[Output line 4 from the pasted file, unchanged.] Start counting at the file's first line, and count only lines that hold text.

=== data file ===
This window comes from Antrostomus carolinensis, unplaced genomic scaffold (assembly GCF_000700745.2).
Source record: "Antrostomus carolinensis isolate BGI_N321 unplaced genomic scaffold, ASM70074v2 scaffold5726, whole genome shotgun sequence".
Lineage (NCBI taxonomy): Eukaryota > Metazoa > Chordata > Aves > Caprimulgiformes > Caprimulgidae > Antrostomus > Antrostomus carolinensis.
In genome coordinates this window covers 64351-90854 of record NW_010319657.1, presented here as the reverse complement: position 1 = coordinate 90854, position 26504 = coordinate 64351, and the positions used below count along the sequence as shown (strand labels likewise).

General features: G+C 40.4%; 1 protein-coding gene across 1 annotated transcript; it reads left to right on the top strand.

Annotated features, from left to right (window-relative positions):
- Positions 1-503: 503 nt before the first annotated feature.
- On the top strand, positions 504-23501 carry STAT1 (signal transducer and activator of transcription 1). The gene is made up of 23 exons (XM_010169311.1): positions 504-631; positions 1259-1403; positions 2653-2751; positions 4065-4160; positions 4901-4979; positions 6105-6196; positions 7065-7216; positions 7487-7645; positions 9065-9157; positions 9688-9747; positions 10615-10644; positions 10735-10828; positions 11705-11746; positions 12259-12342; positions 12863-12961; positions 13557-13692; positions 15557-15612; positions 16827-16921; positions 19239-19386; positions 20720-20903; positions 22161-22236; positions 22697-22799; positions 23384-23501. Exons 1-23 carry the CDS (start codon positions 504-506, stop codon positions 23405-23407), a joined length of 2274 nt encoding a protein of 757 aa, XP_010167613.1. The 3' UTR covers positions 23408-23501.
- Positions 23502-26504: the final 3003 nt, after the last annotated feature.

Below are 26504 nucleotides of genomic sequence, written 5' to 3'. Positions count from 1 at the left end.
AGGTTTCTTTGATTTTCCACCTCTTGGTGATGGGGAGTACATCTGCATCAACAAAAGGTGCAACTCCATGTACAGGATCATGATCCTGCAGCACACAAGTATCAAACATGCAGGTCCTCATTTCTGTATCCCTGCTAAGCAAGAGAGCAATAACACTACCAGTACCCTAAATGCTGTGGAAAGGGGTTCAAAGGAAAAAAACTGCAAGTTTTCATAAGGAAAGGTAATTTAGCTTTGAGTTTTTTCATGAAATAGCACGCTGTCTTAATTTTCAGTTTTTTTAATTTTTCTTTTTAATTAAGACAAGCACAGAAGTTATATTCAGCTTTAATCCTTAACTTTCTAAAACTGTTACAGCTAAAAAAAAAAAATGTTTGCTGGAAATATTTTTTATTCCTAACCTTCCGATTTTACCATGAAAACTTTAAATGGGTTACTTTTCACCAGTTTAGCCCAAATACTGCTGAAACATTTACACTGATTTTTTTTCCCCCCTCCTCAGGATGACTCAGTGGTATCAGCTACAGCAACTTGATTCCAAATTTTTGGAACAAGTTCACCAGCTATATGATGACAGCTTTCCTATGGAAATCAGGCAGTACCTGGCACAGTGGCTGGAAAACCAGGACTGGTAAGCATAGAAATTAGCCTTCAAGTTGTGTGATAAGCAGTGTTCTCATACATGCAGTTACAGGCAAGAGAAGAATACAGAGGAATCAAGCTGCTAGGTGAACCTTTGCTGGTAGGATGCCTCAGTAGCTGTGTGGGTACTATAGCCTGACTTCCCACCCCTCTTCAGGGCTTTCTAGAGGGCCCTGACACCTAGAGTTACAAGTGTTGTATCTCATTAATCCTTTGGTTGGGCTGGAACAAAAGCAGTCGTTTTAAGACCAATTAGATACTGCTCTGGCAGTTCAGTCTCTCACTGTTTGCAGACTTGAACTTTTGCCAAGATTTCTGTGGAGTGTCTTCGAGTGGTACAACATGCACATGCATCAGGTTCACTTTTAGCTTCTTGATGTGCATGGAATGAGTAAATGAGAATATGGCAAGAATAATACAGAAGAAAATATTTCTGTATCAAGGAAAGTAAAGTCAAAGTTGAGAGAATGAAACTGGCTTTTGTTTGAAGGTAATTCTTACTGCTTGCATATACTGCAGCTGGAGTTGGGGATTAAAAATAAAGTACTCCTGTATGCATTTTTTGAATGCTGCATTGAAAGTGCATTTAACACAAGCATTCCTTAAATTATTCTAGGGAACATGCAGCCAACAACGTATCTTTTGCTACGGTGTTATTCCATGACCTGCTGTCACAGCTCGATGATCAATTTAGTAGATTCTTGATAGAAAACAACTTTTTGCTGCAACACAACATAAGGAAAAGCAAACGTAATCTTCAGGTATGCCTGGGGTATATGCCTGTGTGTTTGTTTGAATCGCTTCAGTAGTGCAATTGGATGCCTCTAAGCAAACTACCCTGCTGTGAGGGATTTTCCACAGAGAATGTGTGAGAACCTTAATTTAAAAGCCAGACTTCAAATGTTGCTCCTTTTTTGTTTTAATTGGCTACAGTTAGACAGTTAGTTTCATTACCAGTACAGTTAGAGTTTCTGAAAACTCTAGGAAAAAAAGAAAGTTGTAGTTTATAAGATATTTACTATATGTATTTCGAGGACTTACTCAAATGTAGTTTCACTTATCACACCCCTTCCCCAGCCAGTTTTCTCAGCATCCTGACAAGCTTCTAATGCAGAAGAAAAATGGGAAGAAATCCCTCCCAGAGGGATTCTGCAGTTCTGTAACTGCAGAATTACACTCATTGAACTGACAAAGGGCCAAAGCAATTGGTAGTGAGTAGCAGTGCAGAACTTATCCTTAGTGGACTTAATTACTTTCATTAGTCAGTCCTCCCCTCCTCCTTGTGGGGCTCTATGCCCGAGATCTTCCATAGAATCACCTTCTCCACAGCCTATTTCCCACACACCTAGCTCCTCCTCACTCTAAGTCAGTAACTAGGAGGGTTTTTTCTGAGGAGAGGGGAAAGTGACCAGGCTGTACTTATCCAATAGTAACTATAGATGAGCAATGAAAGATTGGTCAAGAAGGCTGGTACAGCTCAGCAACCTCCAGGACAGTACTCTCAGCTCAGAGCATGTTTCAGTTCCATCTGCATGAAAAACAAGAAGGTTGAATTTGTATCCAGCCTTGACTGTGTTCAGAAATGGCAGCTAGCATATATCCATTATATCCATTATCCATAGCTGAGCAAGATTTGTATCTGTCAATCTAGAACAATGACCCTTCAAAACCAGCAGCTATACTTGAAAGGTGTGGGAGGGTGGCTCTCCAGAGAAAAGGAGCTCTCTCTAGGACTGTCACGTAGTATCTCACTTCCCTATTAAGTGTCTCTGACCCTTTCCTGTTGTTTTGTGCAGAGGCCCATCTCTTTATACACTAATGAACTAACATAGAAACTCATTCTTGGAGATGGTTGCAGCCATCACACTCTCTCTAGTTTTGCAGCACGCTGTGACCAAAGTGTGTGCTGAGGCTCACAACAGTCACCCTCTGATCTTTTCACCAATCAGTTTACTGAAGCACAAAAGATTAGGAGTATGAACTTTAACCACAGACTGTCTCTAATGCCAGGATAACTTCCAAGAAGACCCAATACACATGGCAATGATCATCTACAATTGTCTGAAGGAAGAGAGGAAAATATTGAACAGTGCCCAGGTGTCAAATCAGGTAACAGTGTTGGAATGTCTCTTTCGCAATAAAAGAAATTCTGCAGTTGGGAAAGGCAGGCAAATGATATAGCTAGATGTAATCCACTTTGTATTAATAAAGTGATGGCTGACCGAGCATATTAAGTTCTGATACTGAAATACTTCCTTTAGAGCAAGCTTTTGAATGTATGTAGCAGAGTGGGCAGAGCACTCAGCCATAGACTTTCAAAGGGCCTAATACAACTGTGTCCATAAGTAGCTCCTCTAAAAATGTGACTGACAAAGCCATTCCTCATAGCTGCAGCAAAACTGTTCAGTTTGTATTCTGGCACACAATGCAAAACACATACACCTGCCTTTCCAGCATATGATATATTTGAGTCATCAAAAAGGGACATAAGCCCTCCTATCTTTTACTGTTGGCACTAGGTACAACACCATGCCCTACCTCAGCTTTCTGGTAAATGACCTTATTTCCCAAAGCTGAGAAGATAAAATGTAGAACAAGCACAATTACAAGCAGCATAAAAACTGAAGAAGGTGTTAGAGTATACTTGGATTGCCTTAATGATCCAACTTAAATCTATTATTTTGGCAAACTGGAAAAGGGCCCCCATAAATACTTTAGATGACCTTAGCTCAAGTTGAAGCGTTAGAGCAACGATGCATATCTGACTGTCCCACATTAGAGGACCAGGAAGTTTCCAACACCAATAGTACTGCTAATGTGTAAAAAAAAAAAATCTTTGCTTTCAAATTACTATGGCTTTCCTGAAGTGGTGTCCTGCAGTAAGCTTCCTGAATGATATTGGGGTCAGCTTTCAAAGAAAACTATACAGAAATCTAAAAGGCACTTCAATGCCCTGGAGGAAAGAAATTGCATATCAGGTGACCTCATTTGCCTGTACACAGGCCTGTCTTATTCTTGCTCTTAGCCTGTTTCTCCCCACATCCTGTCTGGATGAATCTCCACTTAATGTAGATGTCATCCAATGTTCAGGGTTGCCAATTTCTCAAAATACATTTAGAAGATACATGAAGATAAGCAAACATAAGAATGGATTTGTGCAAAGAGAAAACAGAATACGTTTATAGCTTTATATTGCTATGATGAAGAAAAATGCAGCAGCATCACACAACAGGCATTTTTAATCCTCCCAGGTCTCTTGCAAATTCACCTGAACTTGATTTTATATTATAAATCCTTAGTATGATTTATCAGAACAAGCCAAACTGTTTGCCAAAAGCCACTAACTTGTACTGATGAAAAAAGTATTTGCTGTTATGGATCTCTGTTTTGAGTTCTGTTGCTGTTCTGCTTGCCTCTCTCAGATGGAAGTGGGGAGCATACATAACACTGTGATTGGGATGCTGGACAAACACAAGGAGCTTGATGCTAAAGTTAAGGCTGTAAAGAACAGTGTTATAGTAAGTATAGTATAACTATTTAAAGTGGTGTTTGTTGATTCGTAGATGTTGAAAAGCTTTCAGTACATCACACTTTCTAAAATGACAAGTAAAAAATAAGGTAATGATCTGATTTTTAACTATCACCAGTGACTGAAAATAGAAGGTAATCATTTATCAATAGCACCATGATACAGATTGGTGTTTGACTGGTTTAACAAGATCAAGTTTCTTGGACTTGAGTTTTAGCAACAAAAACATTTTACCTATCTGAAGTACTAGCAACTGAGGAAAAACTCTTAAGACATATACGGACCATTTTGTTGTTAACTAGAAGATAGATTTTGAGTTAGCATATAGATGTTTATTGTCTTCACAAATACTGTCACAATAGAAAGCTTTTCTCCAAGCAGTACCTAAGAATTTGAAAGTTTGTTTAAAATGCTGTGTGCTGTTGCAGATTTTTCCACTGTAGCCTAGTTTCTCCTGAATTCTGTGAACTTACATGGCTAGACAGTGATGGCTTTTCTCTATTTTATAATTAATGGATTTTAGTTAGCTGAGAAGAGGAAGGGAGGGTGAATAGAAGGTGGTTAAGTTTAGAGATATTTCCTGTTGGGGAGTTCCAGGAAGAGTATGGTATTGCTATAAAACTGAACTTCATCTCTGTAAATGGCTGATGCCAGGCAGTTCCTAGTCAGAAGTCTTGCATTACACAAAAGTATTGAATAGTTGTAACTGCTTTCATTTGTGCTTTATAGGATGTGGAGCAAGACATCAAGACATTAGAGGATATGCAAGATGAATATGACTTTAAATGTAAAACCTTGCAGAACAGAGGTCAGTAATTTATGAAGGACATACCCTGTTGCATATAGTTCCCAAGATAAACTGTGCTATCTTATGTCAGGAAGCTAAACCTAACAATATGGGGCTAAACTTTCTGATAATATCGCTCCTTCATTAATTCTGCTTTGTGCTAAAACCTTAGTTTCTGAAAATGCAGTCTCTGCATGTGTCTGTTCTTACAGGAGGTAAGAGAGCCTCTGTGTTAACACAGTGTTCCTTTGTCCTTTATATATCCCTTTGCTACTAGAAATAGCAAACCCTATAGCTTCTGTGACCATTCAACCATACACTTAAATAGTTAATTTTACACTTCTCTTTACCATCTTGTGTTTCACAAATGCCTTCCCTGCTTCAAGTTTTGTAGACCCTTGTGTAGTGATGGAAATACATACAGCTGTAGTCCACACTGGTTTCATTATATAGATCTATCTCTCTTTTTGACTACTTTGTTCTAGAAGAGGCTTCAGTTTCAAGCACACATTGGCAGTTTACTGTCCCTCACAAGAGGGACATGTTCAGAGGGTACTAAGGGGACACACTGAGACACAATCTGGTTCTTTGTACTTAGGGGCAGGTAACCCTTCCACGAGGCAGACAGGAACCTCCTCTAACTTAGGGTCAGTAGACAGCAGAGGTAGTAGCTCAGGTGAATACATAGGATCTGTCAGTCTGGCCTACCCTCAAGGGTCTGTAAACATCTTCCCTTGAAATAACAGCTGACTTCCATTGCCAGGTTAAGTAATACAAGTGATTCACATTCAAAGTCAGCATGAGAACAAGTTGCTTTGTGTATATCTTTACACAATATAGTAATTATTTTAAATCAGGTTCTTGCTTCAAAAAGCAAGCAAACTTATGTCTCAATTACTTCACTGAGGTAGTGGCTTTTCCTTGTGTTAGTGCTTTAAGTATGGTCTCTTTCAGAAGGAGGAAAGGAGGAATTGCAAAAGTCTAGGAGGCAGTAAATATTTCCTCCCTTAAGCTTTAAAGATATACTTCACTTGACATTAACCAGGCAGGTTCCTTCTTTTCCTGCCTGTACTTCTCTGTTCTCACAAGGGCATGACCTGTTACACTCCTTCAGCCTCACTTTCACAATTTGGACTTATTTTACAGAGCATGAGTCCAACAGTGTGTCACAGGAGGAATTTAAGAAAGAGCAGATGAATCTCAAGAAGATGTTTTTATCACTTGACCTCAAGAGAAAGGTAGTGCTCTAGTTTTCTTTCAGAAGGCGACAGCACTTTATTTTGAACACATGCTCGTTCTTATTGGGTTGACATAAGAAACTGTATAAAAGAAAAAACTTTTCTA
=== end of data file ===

In genome coordinates this window covers 64351-90854 of record NW_010319657.1, presented here as the reverse complement: position 1 = coordinate 90854, position 26504 = coordinate 64351, and the positions used below count along the sequence as shown (strand labels likewise).